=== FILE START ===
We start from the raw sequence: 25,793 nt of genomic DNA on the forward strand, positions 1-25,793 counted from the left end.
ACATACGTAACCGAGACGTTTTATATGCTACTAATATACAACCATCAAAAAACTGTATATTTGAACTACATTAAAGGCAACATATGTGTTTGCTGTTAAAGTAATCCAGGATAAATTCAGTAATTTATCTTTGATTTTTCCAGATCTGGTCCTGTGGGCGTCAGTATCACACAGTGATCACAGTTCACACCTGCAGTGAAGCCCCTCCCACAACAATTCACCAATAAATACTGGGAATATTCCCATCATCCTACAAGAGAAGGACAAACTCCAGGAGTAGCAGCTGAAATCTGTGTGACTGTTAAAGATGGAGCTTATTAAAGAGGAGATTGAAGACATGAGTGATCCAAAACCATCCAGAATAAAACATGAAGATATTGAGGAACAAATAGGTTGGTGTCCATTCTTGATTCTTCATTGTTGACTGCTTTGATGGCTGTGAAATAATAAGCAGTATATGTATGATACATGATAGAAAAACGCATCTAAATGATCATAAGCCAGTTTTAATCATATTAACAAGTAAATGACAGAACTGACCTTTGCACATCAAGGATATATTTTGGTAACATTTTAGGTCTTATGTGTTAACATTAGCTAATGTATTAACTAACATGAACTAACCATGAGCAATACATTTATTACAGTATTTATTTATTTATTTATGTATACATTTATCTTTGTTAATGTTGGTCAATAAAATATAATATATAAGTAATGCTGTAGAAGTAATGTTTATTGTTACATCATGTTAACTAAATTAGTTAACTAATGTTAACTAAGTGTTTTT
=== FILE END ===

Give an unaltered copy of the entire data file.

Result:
We start from the raw sequence: 25,793 nt of genomic DNA on the forward strand, positions 1-25,793 counted from the left end.
ACATACGTAACCGAGACGTTTTATATGCTACTAATATACAACCATCAAAAAACTGTATATTTGAACTACATTAAAGGCAACATATGTGTTTGCTGTTAAAGTAATCCAGGATAAATTCAGTAATTTATCTTTGATTTTTCCAGATCTGGTCCTGTGGGCGTCAGTATCACACAGTGATCACAGTTCACACCTGCAGTGAAGCCCCTCCCACAACAATTCACCAATAAATACTGGGAATATTCCCATCATCCTACAAGAGAAGGACAAACTCCAGGAGTAGCAGCTGAAATCTGTGTGACTGTTAAAGATGGAGCTTATTAAAGAGGAGATTGAAGACATGAGTGATCCAAAACCATCCAGAATAAAACATGAAGATATTGAGGAACAAATAGGTTGGTGTCCATTCTTGATTCTTCATTGTTGACTGCTTTGATGGCTGTGAAATAATAAGCAGTATATGTATGATACATGATAGAAAAACGCATCTAAATGATCATAAGCCAGTTTTAATCATATTAACAAGTAAATGACAGAACTGACCTTTGCACATCAAGGATATATTTTGGTAACATTTTAGGTCTTATGTGTTAACATTAGCTAATGTATTAACTAACATGAACTAACCATGAGCAATACATTTATTACAGTATTTATTTATTTATTTATGTATACATTTATCTTTGTTAATGTTGGTCAATAAAATATAATATATAAGTAATGCTGTAGAAGTAATGTTTATTGTTACATCATGTTAACTAAATTAGTTAACTAATGTTAACTAAGTGTTTTT